+
Culture

Extreme yo-yo's, high rise jeans and fluffy blowouts show the '90s are officially retro now

90s retro, 90s fashion

Background vector created by freepik

I'm a millennial. One of my greatest joys is making my Gen Xer boyfriend feel ancient. I love to remind him how I was in high school when he was enjoying Phish concerts. When he mentions his pop culture icons, I revel in saying "who?" as I watch him appear dumbfounded. And oh, you should see his face when I remind him that I have never, not once, seen "The Breakfast Club." Nothing brings me more sadistic delight.

Well, it looks like I'm about to get a heaping serving of humble pie. Karma is real folks, and it got me.

It all started with a viewing of this yo-yo commercial from the '90s.


This Yomega yo-yo commercial—with background music reminiscent of "The Fresh Prince of Bel Air" theme and some in-your-face teenage boys sporting Beastie Boys hairdos—was going viral.

The video received a flood of comments remembering the yo-yo craze:

"I went crazy and bought one called the metallic missile. It's the coolest yo yo I swear"

"Ah man, totally remember using baby oil to grease the axle on my fireball."

"Back in elementary school we had a school assembly because a 'yoyo artist' was coming to visit."

As I thought back on my own pride at having accomplished my first "walk the dog" yo-yo trick back in 7th grade, I thought about other trends I've seen recently. Ones that were all too familiar. Butterfly clips. Mini skirts. Velvet. Then I tasted the bittersweet flavor of nostalgia, dread—yes karma—as it slowly dawned on me that…

…the '90s are now retro.

OMG. It's true. Things that appeared not only in my childhood, but in my teenage years, are resurfacing. "Making a comeback," as the headlines say. As I list these out, I feel a newfound sense of empathy for older generations.

Low-rise jeans

Are you kidding me? I only just bought my super high rise mom jeans! How many waistlines can one woman sport? Is it just me, or do fashion styles come and go at a super speed pace nowadays?

I was relieved to see the universally flattering bell bottoms trending once again. But I'm not ready for this. One, I'm not ready to accept that low-rise is considered "vintage." Two, I'm not convinced anyone finds this fit actually comfortable. And three, on a more serious note, many women don't remember this style fondly, for reasons that InStyle made a great article about here. Let's just say, the '90s were a time where hypersexual culture and purity culture came to a head in a weird way.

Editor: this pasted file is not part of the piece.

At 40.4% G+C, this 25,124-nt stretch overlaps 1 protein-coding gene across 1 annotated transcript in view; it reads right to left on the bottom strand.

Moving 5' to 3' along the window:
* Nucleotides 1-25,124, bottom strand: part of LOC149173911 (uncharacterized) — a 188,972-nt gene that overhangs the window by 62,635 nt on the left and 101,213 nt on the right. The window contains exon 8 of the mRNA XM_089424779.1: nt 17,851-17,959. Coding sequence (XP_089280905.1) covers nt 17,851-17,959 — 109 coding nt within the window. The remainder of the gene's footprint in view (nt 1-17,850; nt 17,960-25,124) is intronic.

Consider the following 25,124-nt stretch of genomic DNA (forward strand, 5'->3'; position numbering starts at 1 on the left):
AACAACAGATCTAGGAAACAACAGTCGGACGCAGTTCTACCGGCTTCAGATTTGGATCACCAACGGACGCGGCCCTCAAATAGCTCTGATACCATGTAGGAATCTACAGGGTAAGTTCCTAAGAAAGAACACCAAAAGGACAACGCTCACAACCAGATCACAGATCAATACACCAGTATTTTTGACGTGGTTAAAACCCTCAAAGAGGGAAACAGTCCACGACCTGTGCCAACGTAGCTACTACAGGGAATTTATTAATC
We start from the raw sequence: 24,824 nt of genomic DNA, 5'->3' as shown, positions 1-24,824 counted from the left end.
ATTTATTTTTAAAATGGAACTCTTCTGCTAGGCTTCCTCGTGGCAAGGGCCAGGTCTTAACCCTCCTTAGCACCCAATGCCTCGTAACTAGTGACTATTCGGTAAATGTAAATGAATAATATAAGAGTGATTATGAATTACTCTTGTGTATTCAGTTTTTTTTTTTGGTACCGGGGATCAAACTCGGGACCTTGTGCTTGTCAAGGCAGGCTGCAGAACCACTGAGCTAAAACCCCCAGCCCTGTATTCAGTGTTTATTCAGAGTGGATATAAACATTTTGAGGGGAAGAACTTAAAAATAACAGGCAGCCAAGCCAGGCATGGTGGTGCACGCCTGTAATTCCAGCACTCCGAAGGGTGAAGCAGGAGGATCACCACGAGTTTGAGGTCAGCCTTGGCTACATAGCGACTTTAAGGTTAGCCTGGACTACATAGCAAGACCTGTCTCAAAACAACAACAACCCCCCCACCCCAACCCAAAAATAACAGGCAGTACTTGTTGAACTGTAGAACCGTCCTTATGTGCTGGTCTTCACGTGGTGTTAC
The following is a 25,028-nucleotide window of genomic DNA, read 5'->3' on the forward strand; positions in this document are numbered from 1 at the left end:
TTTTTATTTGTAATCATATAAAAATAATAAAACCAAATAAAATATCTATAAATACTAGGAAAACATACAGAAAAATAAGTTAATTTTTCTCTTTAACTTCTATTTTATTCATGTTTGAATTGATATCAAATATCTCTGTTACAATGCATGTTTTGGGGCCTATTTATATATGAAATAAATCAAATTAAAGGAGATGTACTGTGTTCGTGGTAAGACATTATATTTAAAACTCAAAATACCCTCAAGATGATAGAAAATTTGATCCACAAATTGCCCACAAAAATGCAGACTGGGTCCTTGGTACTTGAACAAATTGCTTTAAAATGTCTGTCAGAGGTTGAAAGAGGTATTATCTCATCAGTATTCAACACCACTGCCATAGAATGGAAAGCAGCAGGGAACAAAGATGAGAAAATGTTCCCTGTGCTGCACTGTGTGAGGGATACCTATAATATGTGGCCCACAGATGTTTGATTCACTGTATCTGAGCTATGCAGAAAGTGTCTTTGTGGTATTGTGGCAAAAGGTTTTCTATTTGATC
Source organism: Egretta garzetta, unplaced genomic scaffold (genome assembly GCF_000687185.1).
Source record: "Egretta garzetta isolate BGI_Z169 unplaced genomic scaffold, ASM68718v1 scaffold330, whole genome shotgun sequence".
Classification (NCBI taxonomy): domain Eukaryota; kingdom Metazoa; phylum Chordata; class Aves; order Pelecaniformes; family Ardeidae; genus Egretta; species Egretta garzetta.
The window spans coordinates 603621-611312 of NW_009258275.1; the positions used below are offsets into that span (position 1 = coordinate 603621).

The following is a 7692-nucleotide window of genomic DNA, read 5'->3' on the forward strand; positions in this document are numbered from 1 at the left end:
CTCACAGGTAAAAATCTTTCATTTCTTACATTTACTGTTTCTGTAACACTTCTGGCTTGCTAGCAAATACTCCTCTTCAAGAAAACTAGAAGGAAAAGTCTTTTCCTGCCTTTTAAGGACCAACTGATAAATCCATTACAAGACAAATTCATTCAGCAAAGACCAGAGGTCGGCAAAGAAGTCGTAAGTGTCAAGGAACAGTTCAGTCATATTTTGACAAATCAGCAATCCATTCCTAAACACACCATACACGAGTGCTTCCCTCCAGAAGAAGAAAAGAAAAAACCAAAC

Fluffy blowouts

90s, 90s hair, 90s comeback

Topanga from 'Boy Meets World' and Kylie Jenner.

Instagram, Disneywiki

Even though Gen Z has dubbed the side part as "old," this voluptuous hairstyle is apparently in and ready to serve some serious Topanga vibes and I'm psyched about it. (Do I have to explain that Topanga is from "Boy Meets World"? Do I have to explain what "Boy Meets World" is?)

Blockbuster


Sorry for the mislead, readers. No, Blockbuster is not coming back. And probably never ever ever ever will. But it is making a comeback of sorts. Randall Park will be starring in a comedy series, aptly and simply titled "Blockbuster," that takes place at (you guessed it) the world's last remaining Blockbuster. The ultimate irony? This show will be on Netflix, the company that put Blockbuster out of business. One final twist of the proverbial knife.

Barbed wire: tattoos and more

Hulu recently released its trailer for the new Pamela Anderson and Tommy Lee biopic, starring Lily James and Sebastian Stan. Though I'm not entirely sure why anyone needs this show, the transformation that Lily and Sebastian undergo for the roles is pretty incredible. But that's not the only place where barbed wire is becoming trendy. Arm bands, wristlets and ankle tattoos have been popping up featuring the once hot design. Lets not forget the classic barbed-wire-paired-with-delicate-flowers combination, a classic symbol for "strong, yet vulnerable."